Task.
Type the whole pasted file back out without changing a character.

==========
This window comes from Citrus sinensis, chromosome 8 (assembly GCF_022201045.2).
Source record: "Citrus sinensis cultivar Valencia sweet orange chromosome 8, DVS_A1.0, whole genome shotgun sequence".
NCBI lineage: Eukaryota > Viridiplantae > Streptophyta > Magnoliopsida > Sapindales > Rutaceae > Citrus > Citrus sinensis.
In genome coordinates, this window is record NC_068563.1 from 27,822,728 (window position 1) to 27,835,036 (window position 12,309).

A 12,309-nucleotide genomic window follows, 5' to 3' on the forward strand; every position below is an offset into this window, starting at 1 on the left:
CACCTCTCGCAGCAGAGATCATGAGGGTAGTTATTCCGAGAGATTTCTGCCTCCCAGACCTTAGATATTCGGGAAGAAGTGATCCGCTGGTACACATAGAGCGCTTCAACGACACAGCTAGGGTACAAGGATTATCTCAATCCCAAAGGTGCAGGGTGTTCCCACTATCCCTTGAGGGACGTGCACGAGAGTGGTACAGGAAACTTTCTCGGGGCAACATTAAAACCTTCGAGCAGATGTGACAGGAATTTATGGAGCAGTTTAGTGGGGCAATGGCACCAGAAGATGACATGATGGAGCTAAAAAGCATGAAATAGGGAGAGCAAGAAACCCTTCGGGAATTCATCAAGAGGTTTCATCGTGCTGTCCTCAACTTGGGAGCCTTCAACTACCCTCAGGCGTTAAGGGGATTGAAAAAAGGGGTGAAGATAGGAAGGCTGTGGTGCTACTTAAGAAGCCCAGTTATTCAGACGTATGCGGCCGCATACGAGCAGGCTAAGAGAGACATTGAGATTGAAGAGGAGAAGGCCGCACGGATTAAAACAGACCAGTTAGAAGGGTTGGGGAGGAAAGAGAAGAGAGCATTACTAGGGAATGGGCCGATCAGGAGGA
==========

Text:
This window comes from Citrus sinensis, chromosome 8 (assembly GCF_022201045.2).
Source record: "Citrus sinensis cultivar Valencia sweet orange chromosome 8, DVS_A1.0, whole genome shotgun sequence".
NCBI lineage: Eukaryota > Viridiplantae > Streptophyta > Magnoliopsida > Sapindales > Rutaceae > Citrus > Citrus sinensis.
In genome coordinates, this window is record NC_068563.1 from 27,822,728 (window position 1) to 27,835,036 (window position 12,309).

A 12,309-nucleotide genomic window follows, 5' to 3' on the forward strand; every position below is an offset into this window, starting at 1 on the left:
CACCTCTCGCAGCAGAGATCATGAGGGTAGTTATTCCGAGAGATTTCTGCCTCCCAGACCTTAGATATTCGGGAAGAAGTGATCCGCTGGTACACATAGAGCGCTTCAACGACACAGCTAGGGTACAAGGATTATCTCAATCCCAAAGGTGCAGGGTGTTCCCACTATCCCTTGAGGGACGTGCACGAGAGTGGTACAGGAAACTTTCTCGGGGCAACATTAAAACCTTCGAGCAGATGTGACAGGAATTTATGGAGCAGTTTAGTGGGGCAATGGCACCAGAAGATGACATGATGGAGCTAAAAAGCATGAAATAGGGAGAGCAAGAAACCCTTCGGGAATTCATCAAGAGGTTTCATCGTGCTGTCCTCAACTTGGGAGCCTTCAACTACCCTCAGGCGTTAAGGGGATTGAAAAAAGGGGTGAAGATAGGAAGGCTGTGGTGCTACTTAAGAAGCCCAGTTATTCAGACGTATGCGGCCGCATACGAGCAGGCTAAGAGAGACATTGAGATTGAAGAGGAGAAGGCCGCACGGATTAAAACAGACCAGTTAGAAGGGTTGGGGAGGAAAGAGAAGAGAGCATTACTAGGGAATGGGCCGATCAGGAGGA